‘Switched’ marks a shift in the way television tackles issues of the day
The show has “made kids who are outside the mainstream, either who look different or feel different, feel a little bit better about themselves.”
“Switched at Birth” follows Bay Kennish and Daphne Vasquez, two girls who were separated from their biological families as infants because of a hospital error. The show has tackled a number of social issues — including sexual consent and, recently, safe spaces on college campuses — over its nearly sixyear run. But “Switched,” now in its final season, has been just as compelling in exploring the daily lives of its main characters.
Most shows about teenagers are coming-of-age stories to a certain extent; even young superheroes grapple with their identity. But “Switched at Birth” is a more earnest repre- sentation of our attempts to figure out who we are and who we want to be. The “switch,” as they frequently refer to it on the show, allows both Bay and Daphne to explore different sides of themselves. Bay embraces the Puerto Rican roots of her biological mother, Regina, and becomes more devoted to her artistic talent. Daphne is able to develop her natural athletic abilities under the tutelage of her biological father, John, a former Major League Baseball player. And because Daphne is deaf, Bay becomes fluent in American Sign Language.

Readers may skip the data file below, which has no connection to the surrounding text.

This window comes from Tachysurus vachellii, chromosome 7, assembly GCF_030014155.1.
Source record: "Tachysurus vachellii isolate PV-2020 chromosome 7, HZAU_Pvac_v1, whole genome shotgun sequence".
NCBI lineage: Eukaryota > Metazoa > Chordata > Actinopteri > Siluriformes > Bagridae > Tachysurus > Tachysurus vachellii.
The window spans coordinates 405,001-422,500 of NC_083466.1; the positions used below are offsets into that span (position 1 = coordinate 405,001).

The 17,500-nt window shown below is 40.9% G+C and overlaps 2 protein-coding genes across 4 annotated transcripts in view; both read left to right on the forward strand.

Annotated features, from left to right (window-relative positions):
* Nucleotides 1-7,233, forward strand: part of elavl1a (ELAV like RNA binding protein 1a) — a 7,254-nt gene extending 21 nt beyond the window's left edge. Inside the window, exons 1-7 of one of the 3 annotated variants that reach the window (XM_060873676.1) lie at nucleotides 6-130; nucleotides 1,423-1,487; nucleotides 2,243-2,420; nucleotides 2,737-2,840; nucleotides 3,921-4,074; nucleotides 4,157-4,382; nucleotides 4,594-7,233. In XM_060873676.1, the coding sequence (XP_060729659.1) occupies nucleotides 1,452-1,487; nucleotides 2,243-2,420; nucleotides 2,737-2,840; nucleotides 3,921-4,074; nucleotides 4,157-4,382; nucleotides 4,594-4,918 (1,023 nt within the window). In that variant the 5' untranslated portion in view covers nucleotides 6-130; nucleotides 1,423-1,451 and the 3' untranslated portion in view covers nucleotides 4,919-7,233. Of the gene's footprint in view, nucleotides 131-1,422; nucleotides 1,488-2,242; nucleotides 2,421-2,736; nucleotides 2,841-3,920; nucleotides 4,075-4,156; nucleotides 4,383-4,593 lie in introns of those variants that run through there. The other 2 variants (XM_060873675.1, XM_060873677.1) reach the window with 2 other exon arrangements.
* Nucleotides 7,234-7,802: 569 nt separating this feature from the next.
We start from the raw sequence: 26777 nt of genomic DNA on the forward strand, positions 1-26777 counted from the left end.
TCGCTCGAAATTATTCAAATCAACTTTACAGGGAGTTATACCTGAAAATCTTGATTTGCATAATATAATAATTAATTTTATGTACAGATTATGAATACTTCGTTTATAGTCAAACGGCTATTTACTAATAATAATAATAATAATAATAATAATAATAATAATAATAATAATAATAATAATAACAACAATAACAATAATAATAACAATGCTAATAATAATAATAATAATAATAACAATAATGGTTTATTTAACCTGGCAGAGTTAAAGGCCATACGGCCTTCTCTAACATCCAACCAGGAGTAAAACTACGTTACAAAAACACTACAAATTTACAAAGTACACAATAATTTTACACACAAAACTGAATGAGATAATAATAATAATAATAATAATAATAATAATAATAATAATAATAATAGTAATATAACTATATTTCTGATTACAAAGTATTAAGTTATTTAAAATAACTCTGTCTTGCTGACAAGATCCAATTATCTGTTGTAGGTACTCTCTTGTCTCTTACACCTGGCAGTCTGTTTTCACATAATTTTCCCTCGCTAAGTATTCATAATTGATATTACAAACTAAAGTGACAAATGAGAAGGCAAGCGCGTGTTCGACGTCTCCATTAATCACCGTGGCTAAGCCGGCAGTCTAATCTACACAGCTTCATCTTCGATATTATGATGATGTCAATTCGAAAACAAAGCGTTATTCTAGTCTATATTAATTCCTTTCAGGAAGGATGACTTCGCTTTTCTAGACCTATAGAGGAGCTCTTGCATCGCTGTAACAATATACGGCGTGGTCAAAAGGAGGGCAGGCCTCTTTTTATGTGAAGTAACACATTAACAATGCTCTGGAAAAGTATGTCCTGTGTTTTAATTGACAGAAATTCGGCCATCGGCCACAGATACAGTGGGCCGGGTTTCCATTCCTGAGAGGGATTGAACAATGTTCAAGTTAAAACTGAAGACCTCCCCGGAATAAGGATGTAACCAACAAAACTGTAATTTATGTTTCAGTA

From its first episode, “Switched” has incorporated deaf culture and ASL in an unprecedented way. The show won a Peabody Award in 2012. As the committee put it: “The series is truly remarkable in depicting this world, but is equally important because it makes deaf culture ‘normal,’ another part of the communities surrounding it. Throughout the series, scenes are frequently presented completely in American Sign Language. In this powerful manner, the expression of teenage feelings, the frustrations of trying to play sports, the fear that comes from being arrested by police who shout unheard commands, all become very real, almost taken for granted, by the audience.”